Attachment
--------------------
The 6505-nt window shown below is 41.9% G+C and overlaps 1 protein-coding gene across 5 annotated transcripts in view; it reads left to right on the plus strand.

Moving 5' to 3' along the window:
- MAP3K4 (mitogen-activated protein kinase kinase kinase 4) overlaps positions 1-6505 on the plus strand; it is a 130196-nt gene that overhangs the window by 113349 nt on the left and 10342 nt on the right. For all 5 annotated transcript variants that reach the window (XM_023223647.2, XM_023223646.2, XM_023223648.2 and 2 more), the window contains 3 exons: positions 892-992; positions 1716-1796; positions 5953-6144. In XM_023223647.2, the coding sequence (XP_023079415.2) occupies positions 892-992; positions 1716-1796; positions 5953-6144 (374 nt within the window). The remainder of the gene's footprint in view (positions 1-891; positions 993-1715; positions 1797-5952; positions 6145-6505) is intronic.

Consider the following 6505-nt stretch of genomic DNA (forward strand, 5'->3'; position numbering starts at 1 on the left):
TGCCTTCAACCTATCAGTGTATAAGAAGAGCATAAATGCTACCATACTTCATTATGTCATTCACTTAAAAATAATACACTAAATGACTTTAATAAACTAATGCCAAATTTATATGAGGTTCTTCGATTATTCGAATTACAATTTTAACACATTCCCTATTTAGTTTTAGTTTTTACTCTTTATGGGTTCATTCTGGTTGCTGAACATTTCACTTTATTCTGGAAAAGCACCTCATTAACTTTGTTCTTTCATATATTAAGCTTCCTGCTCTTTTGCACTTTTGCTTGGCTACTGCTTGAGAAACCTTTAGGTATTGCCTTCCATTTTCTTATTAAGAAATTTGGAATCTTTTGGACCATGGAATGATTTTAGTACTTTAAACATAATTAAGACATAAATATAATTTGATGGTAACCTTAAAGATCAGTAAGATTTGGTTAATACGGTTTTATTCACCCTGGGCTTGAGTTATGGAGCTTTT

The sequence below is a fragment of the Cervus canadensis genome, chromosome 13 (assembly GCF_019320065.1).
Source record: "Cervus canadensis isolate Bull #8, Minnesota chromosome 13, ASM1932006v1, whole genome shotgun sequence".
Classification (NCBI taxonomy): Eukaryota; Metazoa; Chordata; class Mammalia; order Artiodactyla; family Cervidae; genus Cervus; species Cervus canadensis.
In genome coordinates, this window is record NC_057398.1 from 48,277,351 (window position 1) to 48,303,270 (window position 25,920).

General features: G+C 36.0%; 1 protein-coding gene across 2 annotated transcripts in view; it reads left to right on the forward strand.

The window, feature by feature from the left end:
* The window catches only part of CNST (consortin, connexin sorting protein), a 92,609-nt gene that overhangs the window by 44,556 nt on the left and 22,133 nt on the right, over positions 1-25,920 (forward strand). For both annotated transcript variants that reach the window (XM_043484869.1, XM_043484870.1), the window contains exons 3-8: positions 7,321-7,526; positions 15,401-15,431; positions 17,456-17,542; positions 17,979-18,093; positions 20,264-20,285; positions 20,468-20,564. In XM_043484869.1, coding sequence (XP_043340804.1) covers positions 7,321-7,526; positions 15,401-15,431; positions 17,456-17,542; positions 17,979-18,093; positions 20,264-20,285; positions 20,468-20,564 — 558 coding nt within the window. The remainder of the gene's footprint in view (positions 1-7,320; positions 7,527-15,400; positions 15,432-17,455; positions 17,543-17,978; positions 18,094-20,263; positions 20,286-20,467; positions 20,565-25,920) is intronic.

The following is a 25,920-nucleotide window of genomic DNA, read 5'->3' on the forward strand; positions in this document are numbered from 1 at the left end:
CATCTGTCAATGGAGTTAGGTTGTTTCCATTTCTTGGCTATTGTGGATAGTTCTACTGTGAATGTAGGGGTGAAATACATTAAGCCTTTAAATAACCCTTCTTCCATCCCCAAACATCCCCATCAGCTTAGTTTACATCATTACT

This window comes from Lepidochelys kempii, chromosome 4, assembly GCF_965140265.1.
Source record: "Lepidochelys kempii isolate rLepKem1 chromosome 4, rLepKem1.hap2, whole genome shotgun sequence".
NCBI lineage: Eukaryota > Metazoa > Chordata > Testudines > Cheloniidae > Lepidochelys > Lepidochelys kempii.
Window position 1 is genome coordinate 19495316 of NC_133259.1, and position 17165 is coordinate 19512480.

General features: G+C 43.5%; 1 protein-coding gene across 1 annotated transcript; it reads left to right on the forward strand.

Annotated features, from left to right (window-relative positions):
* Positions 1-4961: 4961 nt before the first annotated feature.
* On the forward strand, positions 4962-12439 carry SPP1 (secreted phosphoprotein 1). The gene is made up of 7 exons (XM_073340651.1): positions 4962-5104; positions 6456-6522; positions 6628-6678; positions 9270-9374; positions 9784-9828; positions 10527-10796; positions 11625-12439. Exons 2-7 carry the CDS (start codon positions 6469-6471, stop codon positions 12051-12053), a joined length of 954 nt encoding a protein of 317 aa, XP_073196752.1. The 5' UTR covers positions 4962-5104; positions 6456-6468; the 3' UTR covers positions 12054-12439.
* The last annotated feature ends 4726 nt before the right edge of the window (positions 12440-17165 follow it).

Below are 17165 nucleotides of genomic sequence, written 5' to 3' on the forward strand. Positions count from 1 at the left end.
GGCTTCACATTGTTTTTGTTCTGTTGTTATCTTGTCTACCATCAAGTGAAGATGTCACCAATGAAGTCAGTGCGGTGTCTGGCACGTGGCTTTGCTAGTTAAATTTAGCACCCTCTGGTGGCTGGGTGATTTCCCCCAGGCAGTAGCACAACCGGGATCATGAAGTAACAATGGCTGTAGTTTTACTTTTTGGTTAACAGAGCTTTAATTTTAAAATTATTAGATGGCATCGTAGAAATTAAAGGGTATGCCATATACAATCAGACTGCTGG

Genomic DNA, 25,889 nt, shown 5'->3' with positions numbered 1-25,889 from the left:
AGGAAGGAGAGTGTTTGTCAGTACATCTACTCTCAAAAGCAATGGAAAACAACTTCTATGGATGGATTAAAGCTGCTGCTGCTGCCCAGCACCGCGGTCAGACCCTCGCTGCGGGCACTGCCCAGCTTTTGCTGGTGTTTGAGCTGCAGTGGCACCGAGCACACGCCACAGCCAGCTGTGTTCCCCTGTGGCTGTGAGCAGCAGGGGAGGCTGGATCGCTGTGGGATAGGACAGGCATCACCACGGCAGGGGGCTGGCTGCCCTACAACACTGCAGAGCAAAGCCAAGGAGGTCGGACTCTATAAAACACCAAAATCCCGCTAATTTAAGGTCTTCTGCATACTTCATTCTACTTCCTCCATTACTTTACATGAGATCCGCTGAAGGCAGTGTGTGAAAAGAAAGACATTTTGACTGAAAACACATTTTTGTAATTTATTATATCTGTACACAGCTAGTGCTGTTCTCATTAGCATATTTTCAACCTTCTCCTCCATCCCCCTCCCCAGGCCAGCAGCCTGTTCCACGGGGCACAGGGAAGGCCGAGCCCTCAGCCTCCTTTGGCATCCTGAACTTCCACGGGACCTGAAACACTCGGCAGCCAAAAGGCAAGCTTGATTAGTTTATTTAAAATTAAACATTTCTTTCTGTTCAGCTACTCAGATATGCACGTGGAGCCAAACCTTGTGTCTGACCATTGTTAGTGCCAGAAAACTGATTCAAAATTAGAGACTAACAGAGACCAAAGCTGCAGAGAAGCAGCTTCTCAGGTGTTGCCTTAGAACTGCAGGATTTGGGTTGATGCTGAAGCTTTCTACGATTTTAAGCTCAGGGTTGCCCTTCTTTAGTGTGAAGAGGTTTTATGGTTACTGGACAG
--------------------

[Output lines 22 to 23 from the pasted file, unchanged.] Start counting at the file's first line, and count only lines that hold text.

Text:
* On the forward strand, positions 4962-12439 carry SPP1 (secreted phosphoprotein 1). The gene is made up of 7 exons (XM_073340651.1): positions 4962-5104; positions 6456-6522; positions 6628-6678; positions 9270-9374; positions 9784-9828; positions 10527-10796; positions 11625-12439. Exons 2-7 carry the CDS (start codon positions 6469-6471, stop codon positions 12051-12053), a joined length of 954 nt encoding a protein of 317 aa, XP_073196752.1. The 5' UTR covers positions 4962-5104; positions 6456-6468; the 3' UTR covers positions 12054-12439.
* The last annotated feature ends 4726 nt before the right edge of the window (positions 12440-17165 follow it).